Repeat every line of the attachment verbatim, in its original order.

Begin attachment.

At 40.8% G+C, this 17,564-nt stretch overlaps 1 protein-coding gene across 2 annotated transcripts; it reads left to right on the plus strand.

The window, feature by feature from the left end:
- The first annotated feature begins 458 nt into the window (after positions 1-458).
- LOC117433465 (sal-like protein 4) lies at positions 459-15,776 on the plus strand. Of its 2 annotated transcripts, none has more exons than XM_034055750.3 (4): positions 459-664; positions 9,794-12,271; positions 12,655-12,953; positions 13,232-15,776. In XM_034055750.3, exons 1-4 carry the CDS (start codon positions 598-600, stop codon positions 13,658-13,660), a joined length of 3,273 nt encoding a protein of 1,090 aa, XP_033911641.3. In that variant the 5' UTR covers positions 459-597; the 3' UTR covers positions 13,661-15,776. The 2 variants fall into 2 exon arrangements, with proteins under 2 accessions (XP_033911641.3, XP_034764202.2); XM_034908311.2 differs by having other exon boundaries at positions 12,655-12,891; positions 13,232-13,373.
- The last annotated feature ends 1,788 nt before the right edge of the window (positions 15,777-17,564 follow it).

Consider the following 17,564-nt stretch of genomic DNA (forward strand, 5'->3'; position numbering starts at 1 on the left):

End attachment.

At 40.8% G+C, this 17,564-nt stretch overlaps 1 protein-coding gene across 2 annotated transcripts; it reads left to right on the plus strand.

The window, feature by feature from the left end:
- The first annotated feature begins 458 nt into the window (after positions 1-458).
- LOC117433465 (sal-like protein 4) lies at positions 459-15,776 on the plus strand. Of its 2 annotated transcripts, none has more exons than XM_034055750.3 (4): positions 459-664; positions 9,794-12,271; positions 12,655-12,953; positions 13,232-15,776. In XM_034055750.3, exons 1-4 carry the CDS (start codon positions 598-600, stop codon positions 13,658-13,660), a joined length of 3,273 nt encoding a protein of 1,090 aa, XP_033911641.3. In that variant the 5' UTR covers positions 459-597; the 3' UTR covers positions 13,661-15,776. The 2 variants fall into 2 exon arrangements, with proteins under 2 accessions (XP_033911641.3, XP_034764202.2); XM_034908311.2 differs by having other exon boundaries at positions 12,655-12,891; positions 13,232-13,373.
- The last annotated feature ends 1,788 nt before the right edge of the window (positions 15,777-17,564 follow it).

Consider the following 17,564-nt stretch of genomic DNA (forward strand, 5'->3'; position numbering starts at 1 on the left):